August 25, 2011

Back to school 2011: New students follow diverse paths to School of Nursing

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Pre-specialty nursing students Audrey Pyle, left, and Brittany Powell are among VUSN’s incoming class of nearly 500 students. (photo by Susan Urmy)

Back to school 2011: New students follow diverse paths to School of Nursing

Vanderbilt University School of Nursing is welcoming its largest class ever — 486 students who are pursuing master’s, Doctor of Nurse Practice or Ph.D. degrees.

The incoming class of master’s students beginning this week includes 254 students with associate’s or bachelor’s degrees who are pursuing their masters in the science of Nursing degrees and 155 non-nurses who are participating in VUSN’s bridge program by taking three semesters of pre-specialty classes before beginning their formal master’s education. The Doctor of Nursing Practice (DNP) program has 65 new students and the Ph.D. program has 12 incoming students.

“We treasure every single one of you,” said Colleen Conway-Welch, Ph.D., CNM, dean of the Vanderbilt School of Nursing, addressing the pre-specialty students last week. “You are choosing an extraordinarily rewarding career and you each bring your own experience and perspective to the school and to nursing.”

Davita Adanuvor, a chemical engineer turned registered nurse, is pursuing her master’s in VUSN’s Acute Care Nurse Practitioner program as a way to help more people.

After traveling the globe as a project manager for Union Carbide for several years, she focused full time on raising her two sons. As her children grew to adulthood, she started thinking about her next move. Volunteering on a nonprofit board exposed her to the world of nursing.

“It was such a profound experience to learn about the impact nursing and nursing research has on people’s lives,” said Adanuvor. “The extent of my health care knowledge up to that point was going to the hospital twice to deliver my kids.”

A native of Miami who has relocated several times for her husband’s job as a Ph.D. in chemical engineering, Adanuvor earned her BSN from Eastern Tennessee State University in 2008. Soon after, she started working for Mountain States Health Alliance hospitals in the intensive care unit, but her plan was always to pursue her master’s.

Currently based in Alpharetta, Ga., she enters the program as a distance-learning student.

“I’ve had a lot of opportunity and blessings in my life,” she said. “It’s my turn to impart that on others. Vanderbilt University School of Nursing is where I want to be.”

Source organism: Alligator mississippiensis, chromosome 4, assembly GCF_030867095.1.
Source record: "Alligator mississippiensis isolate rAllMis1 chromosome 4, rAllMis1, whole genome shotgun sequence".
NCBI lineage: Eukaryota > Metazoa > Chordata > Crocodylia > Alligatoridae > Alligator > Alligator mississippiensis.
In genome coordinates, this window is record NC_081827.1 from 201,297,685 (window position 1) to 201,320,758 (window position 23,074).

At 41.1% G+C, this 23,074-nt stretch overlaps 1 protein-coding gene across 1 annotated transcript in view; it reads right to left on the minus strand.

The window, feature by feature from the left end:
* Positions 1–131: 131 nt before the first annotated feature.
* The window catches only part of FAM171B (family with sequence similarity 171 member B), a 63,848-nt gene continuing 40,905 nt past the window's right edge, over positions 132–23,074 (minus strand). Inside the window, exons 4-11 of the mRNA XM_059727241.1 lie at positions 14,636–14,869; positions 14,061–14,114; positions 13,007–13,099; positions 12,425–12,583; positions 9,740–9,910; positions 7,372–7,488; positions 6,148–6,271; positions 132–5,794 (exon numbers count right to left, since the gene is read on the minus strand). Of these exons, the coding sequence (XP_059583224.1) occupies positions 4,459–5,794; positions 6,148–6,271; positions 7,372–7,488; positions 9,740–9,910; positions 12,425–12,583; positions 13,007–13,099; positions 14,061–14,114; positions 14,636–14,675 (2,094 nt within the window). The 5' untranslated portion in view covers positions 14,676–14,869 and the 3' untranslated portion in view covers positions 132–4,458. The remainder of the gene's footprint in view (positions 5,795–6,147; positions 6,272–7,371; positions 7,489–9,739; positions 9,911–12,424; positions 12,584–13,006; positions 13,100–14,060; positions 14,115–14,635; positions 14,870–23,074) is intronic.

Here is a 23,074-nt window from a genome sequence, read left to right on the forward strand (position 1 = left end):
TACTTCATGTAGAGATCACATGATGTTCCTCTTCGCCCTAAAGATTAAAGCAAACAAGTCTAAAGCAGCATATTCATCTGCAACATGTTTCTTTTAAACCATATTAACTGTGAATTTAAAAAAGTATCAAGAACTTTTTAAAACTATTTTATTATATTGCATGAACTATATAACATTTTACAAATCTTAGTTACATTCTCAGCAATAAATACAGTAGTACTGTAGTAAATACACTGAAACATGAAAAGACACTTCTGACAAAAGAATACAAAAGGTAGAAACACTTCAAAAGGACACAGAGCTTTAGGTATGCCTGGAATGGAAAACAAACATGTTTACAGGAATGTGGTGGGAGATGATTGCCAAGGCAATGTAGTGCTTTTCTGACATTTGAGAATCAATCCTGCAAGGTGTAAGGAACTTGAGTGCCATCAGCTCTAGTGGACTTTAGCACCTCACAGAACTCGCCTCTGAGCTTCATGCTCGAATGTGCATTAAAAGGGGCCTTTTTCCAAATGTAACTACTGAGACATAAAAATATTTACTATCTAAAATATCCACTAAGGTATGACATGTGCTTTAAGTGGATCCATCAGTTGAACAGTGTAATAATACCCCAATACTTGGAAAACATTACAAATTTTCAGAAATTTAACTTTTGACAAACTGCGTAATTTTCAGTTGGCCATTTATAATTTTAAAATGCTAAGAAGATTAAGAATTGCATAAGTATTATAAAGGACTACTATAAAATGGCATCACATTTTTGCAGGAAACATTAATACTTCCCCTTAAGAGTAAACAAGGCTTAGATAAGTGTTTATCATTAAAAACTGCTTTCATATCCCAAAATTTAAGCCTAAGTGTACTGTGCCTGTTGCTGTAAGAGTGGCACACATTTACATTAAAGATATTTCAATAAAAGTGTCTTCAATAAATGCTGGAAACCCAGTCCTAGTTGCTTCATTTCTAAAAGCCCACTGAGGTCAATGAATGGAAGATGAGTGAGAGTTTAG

Incoming DNP student Marcy Stoots is a nursing informaticist who is leading a $240 million, seven-year electronic medical record implementation project for one of the largest health systems in Florida.

Stoots, M.S., R.N., wanted to be a nurse ever since she was a 14-year-old candy striper. After graduating with her bachelor’s from the Medical College of Virginia, she worked in direct care for several years. She became interested in informatics in the 1990s, and earned her master’s in Nursing Informatics from the University of Maryland in 2005.

She has a passion for improving safety and clinical outcomes and sees the process of earning her DNP as a way for her to make further contributions to the growing field.

“The government is investing incentive money to improve overall quality of hospitals and health systems; moving away from paper and toward a more electronic state,” she said. “As we get there, we need to figure out how to get the data and how to improve outcomes looking at evidence-based practice.”

She sees herself as an “informatics junkie” who can translate both medical and technical languages into meaningful health care delivery solutions.
For her DNP capstone project, she wants to focus on how interdisciplinary plans of care might improve clinical outcomes.

Anna Tielsch-Goddard, CPNP, is starting her journey to earn a Ph.D. as part of a lifelong pursuit of working with children. She graduated with her master’s from Yale University School of Nursing in 2005, and wanted to further solidify her clinical skills before starting her research doctorate.

She currently works as a pediatric nurse practitioner in perioperative services at Children’s Medical Center Dallas.

“I have seen how some children faced with some of the same risk factors — divorce, abuse, low socio-economic environments — can rise above those obstacles while others, faced with the same circumstances, do not,” she said. “We need to look at ways to foster that resilience as it relates to illness and disease and promoting resiliency to make our youth more emotionally healthy adults.”

Tielsch-Goddard was awarded the VUSN Centennial Fellowship that provides significant financial support toward her Ph.D. tuition. She will work part-time at her current employer while attending the VUSN program. She doesn’t know her formal research question yet, but she is “always looking for ways to see how we can make life better for kids.”